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Ibanez RG370DX
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Dunlop Crybaby
Boss CS-3
Ibanez TS9DX
#11
thankyou so much dude! i really appreciate it, sometimes i just dont know what im learning but u have helped so much CHEERS!
Setup

Ibanez SZ320
Randall RD75
EHX METAL MUFF
Mesa boogie single recto series 2
Line 6 Toneport
Mesa boogie single recto series 1
Digitech GNX4
#12
no problem, just pm me if you have any theory questions or anything
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God & Founder of UG Electronics


Electronics God of the Laney Cult

My Gear:

Ibanez RG370DX
Laney VC30-212
Dunlop Crybaby
Boss CS-3
Ibanez TS9DX
#13
E--------------------------------------------------0--1--3-----
B----------------------------------------0--1--3-----------
G--------------------------------0--2--------------------
D-----------------------0-2--3-----------------------------
A-------------0--2--3-----------------------------------
E--0--1--3----------------------------------------------

Looks like the Aeolian Scale. Then again, I'm self-taught, so I don't have much faith in my guitaring in these situations... =p Please don't beat me!!! *whimpers*
#14
I don't do scales and Theories... But I can help on the Harmonic Part. The term " Natural " harmonics is extremely wide. It can mean anything from rubbed notes to the feedback that a good amp will push after a while. Just have fun with it, man. Don't focus on details, Focus on having a great time with your gee-tah.
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#15
lol, don't worry, you're right
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Electronics God of the Laney Cult

My Gear:

Ibanez RG370DX
Laney VC30-212
Dunlop Crybaby
Boss CS-3
Ibanez TS9DX
#16
Could be any one of seven different modes, depending on which of those notes you started on
Quote by The devil at the crossroads
E|-------------------------------------------1--
B|-----------------------------------1--4--
G|-------------------------1-3-4--
D|------------------1-3----
A|--------1-2-3----
E|-1-4-----

Just move it around the fretboard
#17
E--------------------------------------------------0--1--3-----
B----------------------------------------0--1--3-----------
G--------------------------------0--2--------------------
D-----------------------0-2--3-----------------------------
A-------------0--2--3-----------------------------------
E--0--1--3----------------------------------------------
Is this not just a C Scale starting on the low E string? Perhaps you would call this the Aeolian mode?
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#18
Quote:
E--------------------------------------------------0--1--3-----
B----------------------------------------0--1--3-----------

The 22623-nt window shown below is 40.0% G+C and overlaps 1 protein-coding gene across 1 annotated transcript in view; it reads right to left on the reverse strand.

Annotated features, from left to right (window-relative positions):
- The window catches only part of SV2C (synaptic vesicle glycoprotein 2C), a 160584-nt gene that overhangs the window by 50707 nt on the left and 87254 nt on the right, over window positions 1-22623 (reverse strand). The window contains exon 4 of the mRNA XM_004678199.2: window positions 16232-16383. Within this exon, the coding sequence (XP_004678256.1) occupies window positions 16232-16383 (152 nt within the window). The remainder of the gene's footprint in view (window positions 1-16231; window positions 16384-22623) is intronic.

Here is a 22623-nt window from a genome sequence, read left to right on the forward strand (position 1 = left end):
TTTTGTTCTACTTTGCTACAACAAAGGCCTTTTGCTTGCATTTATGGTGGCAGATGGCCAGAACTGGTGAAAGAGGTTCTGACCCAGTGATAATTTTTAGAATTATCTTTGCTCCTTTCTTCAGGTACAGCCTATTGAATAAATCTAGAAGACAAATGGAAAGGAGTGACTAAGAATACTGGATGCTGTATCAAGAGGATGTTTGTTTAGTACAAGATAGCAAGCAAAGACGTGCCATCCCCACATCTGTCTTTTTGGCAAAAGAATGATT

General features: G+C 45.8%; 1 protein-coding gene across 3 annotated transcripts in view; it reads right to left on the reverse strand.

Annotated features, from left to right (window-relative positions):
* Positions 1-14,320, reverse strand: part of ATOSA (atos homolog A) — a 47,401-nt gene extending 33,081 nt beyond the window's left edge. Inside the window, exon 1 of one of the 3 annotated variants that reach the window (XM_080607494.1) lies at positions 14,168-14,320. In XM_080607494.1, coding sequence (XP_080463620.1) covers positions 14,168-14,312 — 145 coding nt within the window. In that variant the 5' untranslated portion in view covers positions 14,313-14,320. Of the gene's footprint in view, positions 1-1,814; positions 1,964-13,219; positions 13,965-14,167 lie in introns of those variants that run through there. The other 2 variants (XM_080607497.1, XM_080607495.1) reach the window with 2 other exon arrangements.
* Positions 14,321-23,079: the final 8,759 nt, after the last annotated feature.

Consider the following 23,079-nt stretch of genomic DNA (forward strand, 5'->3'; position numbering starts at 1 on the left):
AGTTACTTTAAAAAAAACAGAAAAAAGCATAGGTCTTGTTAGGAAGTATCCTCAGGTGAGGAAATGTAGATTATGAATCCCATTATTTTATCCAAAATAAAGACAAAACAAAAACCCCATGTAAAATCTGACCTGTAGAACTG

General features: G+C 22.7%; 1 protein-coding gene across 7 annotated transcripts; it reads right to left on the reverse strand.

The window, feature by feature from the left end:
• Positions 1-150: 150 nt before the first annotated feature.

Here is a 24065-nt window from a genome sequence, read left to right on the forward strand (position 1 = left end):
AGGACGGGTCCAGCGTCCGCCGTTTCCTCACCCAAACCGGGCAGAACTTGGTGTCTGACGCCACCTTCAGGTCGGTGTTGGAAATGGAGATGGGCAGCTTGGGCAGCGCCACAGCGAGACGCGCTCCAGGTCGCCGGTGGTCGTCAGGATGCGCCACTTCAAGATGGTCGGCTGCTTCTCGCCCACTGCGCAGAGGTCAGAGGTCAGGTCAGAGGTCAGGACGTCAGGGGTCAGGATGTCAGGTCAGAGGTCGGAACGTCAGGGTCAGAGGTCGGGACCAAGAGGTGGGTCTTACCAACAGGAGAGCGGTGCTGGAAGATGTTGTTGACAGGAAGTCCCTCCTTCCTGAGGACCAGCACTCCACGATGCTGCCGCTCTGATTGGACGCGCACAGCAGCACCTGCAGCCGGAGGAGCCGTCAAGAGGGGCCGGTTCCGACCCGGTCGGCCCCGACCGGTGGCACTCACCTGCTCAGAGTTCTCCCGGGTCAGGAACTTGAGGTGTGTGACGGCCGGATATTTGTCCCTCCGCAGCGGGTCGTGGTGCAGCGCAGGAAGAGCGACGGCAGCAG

G--------------------------------0--2--------------------
D-----------------------0-2--3-----------------------------
A-------------0--2--3-----------------------------------
E--0--1--3----------------------------------------------

Is this not just a C Scale starting on the low E string? Perhaps you would call this the Aeolian mode?


I dunno, I'm not too sure about things like that. Teaching yourself sucks...!
#19
Phrygian mode of the C Major scale.
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#20
More information on harmonics:

A harmonic is simply a component frequency of the fundimental frequency of a sound (the frequency we hear and can identify). Sounds are all composed of several different harmonics along with the fundimental frequency (or the First harmonic)

Pinch harmonics and the like, performed on the guitar, are techniques to mute the dominate harmonic (the first harmonic) of a note allowing these extended harmonics to be audible.
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#21
Same as the Aeolian Mode of the A minor....
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Ibanez RG370DX
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#22
If you want to get all physicsy, when a string is played, it also vibrates at many other frequencies other than that of the fundamental. By placing your finger in different places, you create what is called a 'node' (a place where the string doesn't vibrate at all). Depending on where this is it will raise the frequency of a note by a certain amount.

12th fret - 1 octave
7th fret - 1 octave and 1 fifth
5th fret - 2 octaves

There are obviously loads of hamonics, but those are the only ones that can be easily done.
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Electronics God of the Laney Cult

My Gear:

Ibanez RG370DX
Laney VC30-212
Dunlop Crybaby
Boss CS-3
Ibanez TS9DX
#23
Quote by mcw00t
If you want to get all physicsy, when a string is played, it also vibrates at many other frequencies other than that of the fundamental. By placing your finger in different places, you create what is called a 'node' (a place where the string doesn't vibrate at all). Depending on where this is it will raise the frequency of a note by a certain amount.

12th fret - 1 octave
7th fret - 1 octave and 1 fifth
5th fret - 2 octaves

There are obviously loads of hamonics, but those are the only ones that can be easily done.


You can find all the harmonic sweet spots on each string by measuring the string length from the nut, to the saddle, and determine the lengths that when divided into the string length, return a whole number.
Schecter C-1 Classic (Antique Amber)
Ibanez JEM 7VWH